Question Intel I9-9900k with Corsair H150i

Aug 1, 2019
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I just recently put my pc together two weeks ago, I installed the Corsair H150i on my I9-9900k. I was having trouble keeping the cpu cool at the stock 3.6GHz under normal conditions. I swapped the included thermal paste with Artic Silver 5 and turned on the Intel turbo boost at 5.0GHz. Running prime95 my core temps get up to 95-100c within seconds. Could I have a problem with either the AIO or the Cpu?

And one more question, I hear a noise coming from the cpu which can only be explained as the sounds a hard drive would make, I don't know if that's a related problem but I would like some opinions on that.
 
Aug 1, 2019
4
1
15
0
Phaaze88- I am using version 29.8 AVX not disabled. I know the cpu doesn't have any moving parts but I poked around with a mechanics stethoscope and hear the noise only one the cpu load plate front and rear, definitely more on the front.

remixislandmusic- I am using Arctic Silver 5 thermal paste. Fans and pump both properly plugged in and turned to extreme performance in the Corsair ICUE application. I removed the pump the check the thermal paste contact, and it had full contact on the cpu.

Thanks you guys for the responses, this is only my second time posting on this forum and everyone has been extremely helpful.
 

Phaaze88

Admirable
Herald
Is there a specific reason for not wanting to disable AVX in Prime? Not many mainstream applications actually take advantage of those instructions.
Also, if you didn't have an AVX offset 'set', that would mean the cpu was also running 5.0ghz in AVX. People usually have to set an AVX offset of 2 or 3 at that frequency, because it usually crashes...
And even if it doesn't, the extra power draw and heat output will bring many a cooler - even beefy liquid ones - to their knees.

I have no idea about the noise thing though. You went over my head when you brought up the mechanics stethoscope.
 
Reactions: CompuTronix

CompuTronix

Judicious
Moderator
nlann4,

The sound you're hearing originates at the pump as vibration, which can "telegraph" throughout the hardware ... all normal and expected.

Regarding Prime95, “stress” tests vary widely and can be characterized into two categories; stability tests which are fluctuating workloads, and thermal tests which are steady workloads. Prime95 v29.8 Small FFT's (with all AVX selections disabled) is ideally suited for testing thermal performance, because it conforms to Intel's Datasheets as a steady 100% workload with steady Core temperatures. No other utility can so closely replicate Intel's thermal test workload.



Utilities that don't overload or underload your processor will give you a valid thermal baseline. Here’s a comparison of utilities grouped as thermal and stability tests according to % of TDP, averaged across six processor Generations at stock settings rounded to the nearest 5%:



Although these tests range from 70% to 130% TDP workload, Windows Task Manager interprets every test as 100% CPU Utilization, which is processor resource activity, not actual workload. Core temperatures respond directly to Power consumption (Watts), which is driven by workload. Prime95 v29.8 Small FFT’s (all AVX selections disabled) provides a steady 100% workload, even when TDP is exceeded by overclocking. If Core temperatures don't exceed 85°C, your CPU should run the most demanding real-world workloads without overheating.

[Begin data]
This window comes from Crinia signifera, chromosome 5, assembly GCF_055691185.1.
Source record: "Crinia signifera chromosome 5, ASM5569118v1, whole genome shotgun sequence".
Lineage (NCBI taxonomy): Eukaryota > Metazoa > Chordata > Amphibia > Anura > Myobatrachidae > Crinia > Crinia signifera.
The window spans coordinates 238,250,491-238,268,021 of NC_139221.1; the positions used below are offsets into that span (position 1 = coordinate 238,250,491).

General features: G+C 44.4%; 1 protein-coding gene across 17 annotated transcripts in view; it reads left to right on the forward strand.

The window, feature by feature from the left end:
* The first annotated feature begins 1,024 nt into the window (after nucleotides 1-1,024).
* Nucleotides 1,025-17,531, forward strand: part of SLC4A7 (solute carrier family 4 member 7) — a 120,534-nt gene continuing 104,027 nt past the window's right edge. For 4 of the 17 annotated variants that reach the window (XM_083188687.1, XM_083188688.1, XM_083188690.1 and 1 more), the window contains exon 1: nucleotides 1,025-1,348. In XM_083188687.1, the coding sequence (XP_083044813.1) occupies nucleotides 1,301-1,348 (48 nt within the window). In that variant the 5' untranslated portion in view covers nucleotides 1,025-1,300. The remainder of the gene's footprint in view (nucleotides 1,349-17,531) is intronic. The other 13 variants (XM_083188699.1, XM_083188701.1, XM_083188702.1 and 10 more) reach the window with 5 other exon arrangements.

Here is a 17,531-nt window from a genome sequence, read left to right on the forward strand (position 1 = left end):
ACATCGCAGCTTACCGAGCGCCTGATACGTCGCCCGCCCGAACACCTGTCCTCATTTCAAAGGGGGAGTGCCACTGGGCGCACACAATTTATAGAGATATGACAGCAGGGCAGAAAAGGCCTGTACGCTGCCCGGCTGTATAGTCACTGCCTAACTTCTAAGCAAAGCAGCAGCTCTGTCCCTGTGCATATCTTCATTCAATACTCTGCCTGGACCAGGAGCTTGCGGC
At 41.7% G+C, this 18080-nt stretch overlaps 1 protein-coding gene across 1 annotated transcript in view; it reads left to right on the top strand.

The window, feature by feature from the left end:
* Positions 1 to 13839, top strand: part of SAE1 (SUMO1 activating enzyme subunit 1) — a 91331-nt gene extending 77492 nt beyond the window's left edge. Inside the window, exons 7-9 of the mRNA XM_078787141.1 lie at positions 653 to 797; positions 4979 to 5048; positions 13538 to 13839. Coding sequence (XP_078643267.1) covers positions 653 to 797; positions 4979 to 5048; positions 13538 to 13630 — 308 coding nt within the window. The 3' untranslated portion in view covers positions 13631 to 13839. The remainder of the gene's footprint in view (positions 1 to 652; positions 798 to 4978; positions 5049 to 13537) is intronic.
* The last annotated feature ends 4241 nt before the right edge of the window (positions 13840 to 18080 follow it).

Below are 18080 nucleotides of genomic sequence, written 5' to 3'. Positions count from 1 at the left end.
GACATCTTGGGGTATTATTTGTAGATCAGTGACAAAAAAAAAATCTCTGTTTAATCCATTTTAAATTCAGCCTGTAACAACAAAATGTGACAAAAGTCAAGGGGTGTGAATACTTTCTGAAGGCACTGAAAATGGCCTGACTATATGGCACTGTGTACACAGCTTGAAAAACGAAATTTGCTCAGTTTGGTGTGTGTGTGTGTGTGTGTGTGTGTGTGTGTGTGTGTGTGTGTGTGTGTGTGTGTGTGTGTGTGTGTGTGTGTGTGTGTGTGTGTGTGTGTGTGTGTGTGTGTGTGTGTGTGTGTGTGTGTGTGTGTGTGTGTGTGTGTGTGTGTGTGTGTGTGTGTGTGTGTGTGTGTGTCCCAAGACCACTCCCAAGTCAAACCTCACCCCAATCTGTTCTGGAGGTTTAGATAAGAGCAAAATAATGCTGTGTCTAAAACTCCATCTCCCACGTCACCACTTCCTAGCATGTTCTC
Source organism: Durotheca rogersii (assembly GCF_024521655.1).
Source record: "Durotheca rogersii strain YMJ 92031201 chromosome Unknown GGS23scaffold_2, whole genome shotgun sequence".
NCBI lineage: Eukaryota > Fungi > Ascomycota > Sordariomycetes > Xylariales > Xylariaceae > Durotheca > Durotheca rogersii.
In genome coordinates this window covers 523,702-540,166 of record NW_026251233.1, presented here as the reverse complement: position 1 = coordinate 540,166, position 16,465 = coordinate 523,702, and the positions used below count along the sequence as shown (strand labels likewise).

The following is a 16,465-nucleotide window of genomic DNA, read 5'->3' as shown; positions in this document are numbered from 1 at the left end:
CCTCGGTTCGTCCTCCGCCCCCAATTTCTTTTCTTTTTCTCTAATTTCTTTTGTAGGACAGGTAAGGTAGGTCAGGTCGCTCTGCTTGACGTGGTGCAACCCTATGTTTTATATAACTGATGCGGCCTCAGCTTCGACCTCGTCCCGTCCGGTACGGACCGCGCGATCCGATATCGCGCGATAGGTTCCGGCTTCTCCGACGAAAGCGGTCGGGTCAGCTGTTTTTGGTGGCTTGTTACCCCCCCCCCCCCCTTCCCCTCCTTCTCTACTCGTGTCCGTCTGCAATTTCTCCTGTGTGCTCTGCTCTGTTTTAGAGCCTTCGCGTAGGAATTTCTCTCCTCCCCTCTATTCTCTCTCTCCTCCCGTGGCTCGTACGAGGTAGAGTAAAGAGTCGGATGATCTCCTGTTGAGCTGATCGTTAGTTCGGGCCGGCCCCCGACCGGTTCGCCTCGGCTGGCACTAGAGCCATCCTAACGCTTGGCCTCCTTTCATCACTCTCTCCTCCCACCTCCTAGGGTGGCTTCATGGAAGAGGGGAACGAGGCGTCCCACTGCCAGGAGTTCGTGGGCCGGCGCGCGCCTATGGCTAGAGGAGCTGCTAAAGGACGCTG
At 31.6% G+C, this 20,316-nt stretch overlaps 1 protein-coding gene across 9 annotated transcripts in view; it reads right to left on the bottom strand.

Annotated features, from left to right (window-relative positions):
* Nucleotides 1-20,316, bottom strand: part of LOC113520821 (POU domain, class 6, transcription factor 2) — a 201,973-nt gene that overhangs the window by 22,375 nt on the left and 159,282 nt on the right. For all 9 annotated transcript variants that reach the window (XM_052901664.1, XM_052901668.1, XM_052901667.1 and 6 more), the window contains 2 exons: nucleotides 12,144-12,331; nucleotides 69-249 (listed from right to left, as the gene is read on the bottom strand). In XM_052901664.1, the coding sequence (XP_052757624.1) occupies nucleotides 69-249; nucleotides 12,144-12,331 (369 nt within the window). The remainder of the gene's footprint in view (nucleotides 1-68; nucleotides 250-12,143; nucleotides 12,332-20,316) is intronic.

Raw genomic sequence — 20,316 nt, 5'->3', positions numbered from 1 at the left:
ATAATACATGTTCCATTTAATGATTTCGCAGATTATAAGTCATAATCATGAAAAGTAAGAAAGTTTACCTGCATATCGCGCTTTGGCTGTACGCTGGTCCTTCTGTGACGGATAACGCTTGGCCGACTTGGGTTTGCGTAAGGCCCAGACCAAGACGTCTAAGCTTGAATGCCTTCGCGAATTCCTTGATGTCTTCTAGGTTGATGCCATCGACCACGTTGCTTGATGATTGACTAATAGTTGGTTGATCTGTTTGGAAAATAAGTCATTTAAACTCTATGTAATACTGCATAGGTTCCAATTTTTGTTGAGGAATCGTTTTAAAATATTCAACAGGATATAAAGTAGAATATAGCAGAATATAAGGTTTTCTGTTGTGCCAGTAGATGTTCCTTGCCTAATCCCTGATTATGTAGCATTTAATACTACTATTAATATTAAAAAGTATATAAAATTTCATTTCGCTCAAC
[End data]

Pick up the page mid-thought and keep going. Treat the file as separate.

AVX - Advanced Vector Extension (AVX) Instruction Sets were introduced with Core i 2nd Generation CPU’s, then AVX2 with 4th Generation and AVX512 with later Generations of High End Desktop (HEDT) CPU’s as in certain X-Series, Extreme, i9’s and i7’s. Running versions of Prime95 with AVX enabled imposes an unrealistic workload which can adversely affect stability and severely overload your CPU. 2nd and 3rd Generations are less affected, but Core temperatures on 4th through 9th Generations may be over 20°C higher.

Many 6th through 9th Generation motherboards address the AVX problem by providing “offset” adjustments (downclock) in BIOS. -3 (300 MHz) or more may be needed to limit Core temperatures to 85°C. Since 4th and 5th Generations don’t have AVX offsets, you can create individual BIOS Profiles for AVX and non-AVX software. Except for a few utilities and specialized computational apps, AVX intensive real-world apps (such as rendering / transcoding) and recent games with AVX shouldn’t exceed Prime95's test workload without AVX.

As per Intel’s Datasheets, TDP and Thermal Specifications are validated “without AVX. In Prime95 versions from 27.7 through 29.4, AVX can be disabled by inserting CpuSupportsAVX=0 into the local.txt file, which appears in Prime95's folder after the first run. However, since Core temperatures will be the same as 29.8 without AVX, it's easier to just use 29.8. You can also use 26.6 which doesn't have AVX.

We actually have a Guide that covers this topic. It's a "Sticky" at the top of the CPUs Forum, so if you look there you can't miss it: Intel Temperature Guide - https://forums.tomshardware.com/threads/intel-temperature-guide.1488337/

I suggest that you give it a read. Pay particularly close attention to Section 11 - Thermal Test Basics.

CT :sol:
 

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